European Commission President Ursula von der Leyen said Wednesday that coronavirus vaccines for children were on their way, with first deliveries to start on December 13.
Appealing to Europeans to get vaccinated and have their booster shots, the Commission president told journalists said that a new surge in infections in Europe combined with the emergence of the new Omicron variant posed a “double threat.”
The European Medicines Agency last week recommended that the BioNTech/Pfizer vaccine be approved for children aged 5-11. The modified vaccine has a lower dosage — containing a third of the active ingredient in an adult shot.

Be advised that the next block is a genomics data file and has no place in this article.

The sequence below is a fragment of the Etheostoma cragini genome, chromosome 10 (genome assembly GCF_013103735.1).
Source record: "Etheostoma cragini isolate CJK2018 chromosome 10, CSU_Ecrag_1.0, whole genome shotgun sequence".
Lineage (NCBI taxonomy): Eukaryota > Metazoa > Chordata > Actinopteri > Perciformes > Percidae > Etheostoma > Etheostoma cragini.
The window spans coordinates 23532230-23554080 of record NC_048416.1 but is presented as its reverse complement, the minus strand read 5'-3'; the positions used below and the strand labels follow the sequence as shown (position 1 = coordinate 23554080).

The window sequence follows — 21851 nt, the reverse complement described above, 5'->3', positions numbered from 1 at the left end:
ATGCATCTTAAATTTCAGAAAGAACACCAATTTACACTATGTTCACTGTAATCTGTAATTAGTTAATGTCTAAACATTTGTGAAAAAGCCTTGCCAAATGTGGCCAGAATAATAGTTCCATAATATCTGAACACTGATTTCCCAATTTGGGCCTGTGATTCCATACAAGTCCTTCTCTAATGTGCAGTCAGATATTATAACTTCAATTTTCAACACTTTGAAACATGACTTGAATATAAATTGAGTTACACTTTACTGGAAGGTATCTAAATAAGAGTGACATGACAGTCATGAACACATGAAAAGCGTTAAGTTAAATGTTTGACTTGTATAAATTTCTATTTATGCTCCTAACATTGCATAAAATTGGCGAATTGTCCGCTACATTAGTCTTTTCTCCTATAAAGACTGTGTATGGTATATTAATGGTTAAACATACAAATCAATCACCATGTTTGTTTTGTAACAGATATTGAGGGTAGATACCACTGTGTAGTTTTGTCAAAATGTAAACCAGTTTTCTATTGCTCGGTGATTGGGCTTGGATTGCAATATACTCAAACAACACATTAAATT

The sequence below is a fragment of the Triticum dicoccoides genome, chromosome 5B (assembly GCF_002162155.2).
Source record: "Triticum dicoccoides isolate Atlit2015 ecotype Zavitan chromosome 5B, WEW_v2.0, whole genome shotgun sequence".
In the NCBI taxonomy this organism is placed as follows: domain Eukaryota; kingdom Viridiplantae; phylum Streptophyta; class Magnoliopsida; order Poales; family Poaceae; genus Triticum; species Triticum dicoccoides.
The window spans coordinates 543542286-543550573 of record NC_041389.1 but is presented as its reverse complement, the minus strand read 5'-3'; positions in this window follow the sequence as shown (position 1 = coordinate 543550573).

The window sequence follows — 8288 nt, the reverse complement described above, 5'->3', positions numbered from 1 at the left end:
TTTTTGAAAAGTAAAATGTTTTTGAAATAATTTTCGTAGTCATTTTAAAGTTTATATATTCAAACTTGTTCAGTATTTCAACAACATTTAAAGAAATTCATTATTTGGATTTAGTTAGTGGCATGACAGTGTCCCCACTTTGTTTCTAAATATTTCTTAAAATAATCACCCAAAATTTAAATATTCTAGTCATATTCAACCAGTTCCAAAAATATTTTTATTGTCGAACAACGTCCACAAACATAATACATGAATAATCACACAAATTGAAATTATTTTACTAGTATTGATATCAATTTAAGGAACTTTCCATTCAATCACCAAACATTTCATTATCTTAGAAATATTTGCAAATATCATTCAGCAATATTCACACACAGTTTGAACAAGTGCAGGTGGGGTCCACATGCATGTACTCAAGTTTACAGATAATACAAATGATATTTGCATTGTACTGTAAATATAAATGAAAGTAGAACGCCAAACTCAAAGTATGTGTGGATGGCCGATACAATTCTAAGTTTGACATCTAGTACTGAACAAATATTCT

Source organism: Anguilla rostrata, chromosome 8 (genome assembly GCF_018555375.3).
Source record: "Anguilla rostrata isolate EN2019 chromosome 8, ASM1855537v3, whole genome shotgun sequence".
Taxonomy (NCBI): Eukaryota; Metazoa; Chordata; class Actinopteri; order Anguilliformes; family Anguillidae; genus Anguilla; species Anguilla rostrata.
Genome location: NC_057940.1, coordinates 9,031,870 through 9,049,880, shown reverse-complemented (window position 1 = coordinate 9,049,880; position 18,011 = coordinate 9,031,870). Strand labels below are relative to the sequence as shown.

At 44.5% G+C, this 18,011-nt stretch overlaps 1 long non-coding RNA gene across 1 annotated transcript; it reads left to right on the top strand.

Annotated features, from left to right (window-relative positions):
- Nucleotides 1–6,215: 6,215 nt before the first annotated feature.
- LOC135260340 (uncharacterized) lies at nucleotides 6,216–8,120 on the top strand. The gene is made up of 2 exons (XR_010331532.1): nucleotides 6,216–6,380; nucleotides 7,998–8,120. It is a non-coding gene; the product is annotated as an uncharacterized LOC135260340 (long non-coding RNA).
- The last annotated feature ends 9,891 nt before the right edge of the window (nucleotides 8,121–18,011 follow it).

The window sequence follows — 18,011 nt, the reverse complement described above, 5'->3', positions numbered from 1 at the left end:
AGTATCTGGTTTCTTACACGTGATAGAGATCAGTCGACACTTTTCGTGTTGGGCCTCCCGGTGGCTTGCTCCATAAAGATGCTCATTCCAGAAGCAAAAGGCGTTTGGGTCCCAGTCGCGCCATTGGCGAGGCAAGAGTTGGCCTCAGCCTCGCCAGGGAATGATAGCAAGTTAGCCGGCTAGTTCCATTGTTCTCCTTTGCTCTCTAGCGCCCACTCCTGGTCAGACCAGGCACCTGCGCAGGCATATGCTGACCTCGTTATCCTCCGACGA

Von der Leyen said she’d spoken to BioNTech and Pfizer about the children’s vaccine, and the drugmakers had indicated they were able to deliver the children’s doses early, starting from December 13.
She described the bloc’s battle against the coronavirus as a kind of “tug of war,” adding that it was necessary to raise the vaccination rate and administer boosters. Two-thirds of the EU’s total population was currently vaccinated, she noted.
Von der Leyen said that by the end of the first quarter, Moderna and BioNtech/Pfizer will deliver 360 million doses of mRNA vaccines: “This is sufficient for all fully vaccinated Europeans to get a boost.”
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